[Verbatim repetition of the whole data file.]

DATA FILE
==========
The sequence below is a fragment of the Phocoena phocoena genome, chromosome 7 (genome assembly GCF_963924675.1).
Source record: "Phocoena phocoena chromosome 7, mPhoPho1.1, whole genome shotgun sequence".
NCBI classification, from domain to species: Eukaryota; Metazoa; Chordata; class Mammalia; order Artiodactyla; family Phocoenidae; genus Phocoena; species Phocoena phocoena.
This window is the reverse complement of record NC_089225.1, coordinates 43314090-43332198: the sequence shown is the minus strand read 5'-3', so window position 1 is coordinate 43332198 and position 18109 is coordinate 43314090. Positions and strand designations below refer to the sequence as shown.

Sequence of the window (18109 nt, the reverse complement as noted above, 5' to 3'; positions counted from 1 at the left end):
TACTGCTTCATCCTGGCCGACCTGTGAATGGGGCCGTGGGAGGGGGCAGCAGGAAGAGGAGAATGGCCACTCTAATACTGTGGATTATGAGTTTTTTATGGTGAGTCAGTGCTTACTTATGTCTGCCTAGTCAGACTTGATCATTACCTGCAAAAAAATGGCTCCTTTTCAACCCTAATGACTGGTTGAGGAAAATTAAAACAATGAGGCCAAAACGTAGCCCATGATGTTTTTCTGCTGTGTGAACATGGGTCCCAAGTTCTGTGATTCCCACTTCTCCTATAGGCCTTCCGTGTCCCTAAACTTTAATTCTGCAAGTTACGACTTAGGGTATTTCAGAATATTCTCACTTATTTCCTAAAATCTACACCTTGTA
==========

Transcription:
The sequence below is a fragment of the Phocoena phocoena genome, chromosome 7 (genome assembly GCF_963924675.1).
Source record: "Phocoena phocoena chromosome 7, mPhoPho1.1, whole genome shotgun sequence".
NCBI classification, from domain to species: Eukaryota; Metazoa; Chordata; class Mammalia; order Artiodactyla; family Phocoenidae; genus Phocoena; species Phocoena phocoena.
This window is the reverse complement of record NC_089225.1, coordinates 43314090-43332198: the sequence shown is the minus strand read 5'-3', so window position 1 is coordinate 43332198 and position 18109 is coordinate 43314090. Positions and strand designations below refer to the sequence as shown.

Sequence of the window (18109 nt, the reverse complement as noted above, 5' to 3'; positions counted from 1 at the left end):
TACTGCTTCATCCTGGCCGACCTGTGAATGGGGCCGTGGGAGGGGGCAGCAGGAAGAGGAGAATGGCCACTCTAATACTGTGGATTATGAGTTTTTTATGGTGAGTCAGTGCTTACTTATGTCTGCCTAGTCAGACTTGATCATTACCTGCAAAAAAATGGCTCCTTTTCAACCCTAATGACTGGTTGAGGAAAATTAAAACAATGAGGCCAAAACGTAGCCCATGATGTTTTTCTGCTGTGTGAACATGGGTCCCAAGTTCTGTGATTCCCACTTCTCCTATAGGCCTTCCGTGTCCCTAAACTTTAATTCTGCAAGTTACGACTTAGGGTATTTCAGAATATTCTCACTTATTTCCTAAAATCTACACCTTGTA